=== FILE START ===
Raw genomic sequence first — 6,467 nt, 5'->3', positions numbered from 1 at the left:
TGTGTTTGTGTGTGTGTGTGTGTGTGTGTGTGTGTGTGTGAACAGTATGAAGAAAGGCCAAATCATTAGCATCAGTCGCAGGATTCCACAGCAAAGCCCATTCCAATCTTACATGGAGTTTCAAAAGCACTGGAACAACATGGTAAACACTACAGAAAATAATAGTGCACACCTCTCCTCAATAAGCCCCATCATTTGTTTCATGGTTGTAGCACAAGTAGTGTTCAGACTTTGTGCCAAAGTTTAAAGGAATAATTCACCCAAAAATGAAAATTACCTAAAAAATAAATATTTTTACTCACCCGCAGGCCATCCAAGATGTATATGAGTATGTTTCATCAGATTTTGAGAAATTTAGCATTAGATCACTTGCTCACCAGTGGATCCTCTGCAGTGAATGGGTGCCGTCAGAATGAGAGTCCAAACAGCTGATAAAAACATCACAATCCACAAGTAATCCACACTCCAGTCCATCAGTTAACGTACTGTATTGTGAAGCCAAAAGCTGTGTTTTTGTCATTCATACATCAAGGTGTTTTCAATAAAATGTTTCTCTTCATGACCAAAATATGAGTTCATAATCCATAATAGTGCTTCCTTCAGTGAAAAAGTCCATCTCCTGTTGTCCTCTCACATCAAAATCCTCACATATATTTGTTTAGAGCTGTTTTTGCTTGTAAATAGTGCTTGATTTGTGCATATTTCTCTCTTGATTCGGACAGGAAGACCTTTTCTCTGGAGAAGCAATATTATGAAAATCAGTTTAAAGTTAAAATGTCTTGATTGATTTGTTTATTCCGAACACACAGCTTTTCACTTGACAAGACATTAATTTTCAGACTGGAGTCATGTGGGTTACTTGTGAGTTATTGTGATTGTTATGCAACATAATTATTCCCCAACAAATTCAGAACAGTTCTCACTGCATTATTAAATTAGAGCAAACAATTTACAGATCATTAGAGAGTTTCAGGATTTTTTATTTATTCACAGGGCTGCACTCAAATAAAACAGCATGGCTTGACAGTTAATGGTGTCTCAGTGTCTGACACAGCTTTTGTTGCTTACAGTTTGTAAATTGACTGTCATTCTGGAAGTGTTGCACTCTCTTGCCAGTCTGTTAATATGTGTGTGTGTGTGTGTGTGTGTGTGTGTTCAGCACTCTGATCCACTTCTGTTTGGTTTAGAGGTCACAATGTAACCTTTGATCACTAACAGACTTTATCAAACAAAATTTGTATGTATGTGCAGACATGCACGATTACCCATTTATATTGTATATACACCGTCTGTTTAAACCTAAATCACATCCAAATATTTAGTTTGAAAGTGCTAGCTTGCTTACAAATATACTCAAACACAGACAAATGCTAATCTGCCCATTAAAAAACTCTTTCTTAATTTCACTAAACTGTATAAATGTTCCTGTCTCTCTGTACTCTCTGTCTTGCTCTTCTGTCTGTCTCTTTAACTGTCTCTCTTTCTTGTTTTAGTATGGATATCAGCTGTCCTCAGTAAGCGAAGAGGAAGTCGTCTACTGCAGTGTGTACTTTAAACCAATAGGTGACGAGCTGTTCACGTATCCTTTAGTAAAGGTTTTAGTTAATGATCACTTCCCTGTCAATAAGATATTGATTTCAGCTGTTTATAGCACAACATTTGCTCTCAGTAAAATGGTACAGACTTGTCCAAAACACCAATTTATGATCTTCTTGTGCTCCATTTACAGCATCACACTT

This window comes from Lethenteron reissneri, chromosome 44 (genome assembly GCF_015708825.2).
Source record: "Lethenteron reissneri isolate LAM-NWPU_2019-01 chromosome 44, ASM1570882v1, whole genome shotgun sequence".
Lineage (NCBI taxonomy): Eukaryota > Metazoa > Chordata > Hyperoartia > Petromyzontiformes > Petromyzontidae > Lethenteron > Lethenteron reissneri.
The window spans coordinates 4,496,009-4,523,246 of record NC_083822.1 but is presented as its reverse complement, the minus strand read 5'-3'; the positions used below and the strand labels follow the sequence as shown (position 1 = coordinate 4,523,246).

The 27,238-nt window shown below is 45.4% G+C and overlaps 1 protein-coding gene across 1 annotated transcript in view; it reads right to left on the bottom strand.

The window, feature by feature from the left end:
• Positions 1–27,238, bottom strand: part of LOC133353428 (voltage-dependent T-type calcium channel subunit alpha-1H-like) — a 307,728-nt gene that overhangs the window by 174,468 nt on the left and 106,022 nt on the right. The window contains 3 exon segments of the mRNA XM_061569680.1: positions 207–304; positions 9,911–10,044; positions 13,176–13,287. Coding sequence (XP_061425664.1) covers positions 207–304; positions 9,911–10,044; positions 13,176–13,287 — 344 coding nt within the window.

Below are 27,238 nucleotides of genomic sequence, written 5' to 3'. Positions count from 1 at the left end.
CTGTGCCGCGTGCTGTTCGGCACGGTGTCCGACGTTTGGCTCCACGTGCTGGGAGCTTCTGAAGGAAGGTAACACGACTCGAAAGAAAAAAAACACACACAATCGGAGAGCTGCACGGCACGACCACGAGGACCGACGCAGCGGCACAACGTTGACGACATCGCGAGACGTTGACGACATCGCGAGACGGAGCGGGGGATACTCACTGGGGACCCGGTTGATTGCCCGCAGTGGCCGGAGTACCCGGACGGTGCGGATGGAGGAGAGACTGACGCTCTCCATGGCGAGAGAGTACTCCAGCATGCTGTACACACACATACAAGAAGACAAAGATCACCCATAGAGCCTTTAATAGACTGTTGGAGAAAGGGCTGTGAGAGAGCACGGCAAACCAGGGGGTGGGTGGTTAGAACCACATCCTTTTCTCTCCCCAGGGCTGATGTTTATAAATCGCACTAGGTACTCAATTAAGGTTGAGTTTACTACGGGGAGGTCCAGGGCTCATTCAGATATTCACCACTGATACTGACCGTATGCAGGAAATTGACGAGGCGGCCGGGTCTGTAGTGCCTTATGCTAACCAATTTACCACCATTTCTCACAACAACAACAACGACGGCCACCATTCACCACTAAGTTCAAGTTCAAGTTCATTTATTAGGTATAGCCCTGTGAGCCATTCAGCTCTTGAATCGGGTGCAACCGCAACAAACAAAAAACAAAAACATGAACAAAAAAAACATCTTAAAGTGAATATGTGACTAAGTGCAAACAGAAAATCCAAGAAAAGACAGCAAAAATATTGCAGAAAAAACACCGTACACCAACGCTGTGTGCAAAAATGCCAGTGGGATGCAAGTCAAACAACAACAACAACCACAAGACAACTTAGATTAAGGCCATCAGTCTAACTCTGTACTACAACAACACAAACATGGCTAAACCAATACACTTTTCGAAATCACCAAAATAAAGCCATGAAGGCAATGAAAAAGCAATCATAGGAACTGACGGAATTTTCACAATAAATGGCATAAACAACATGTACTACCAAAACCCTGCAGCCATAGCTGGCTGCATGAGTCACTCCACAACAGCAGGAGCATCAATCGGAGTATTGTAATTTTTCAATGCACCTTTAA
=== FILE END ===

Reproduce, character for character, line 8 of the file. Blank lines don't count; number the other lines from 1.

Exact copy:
The window, feature by feature from the left end: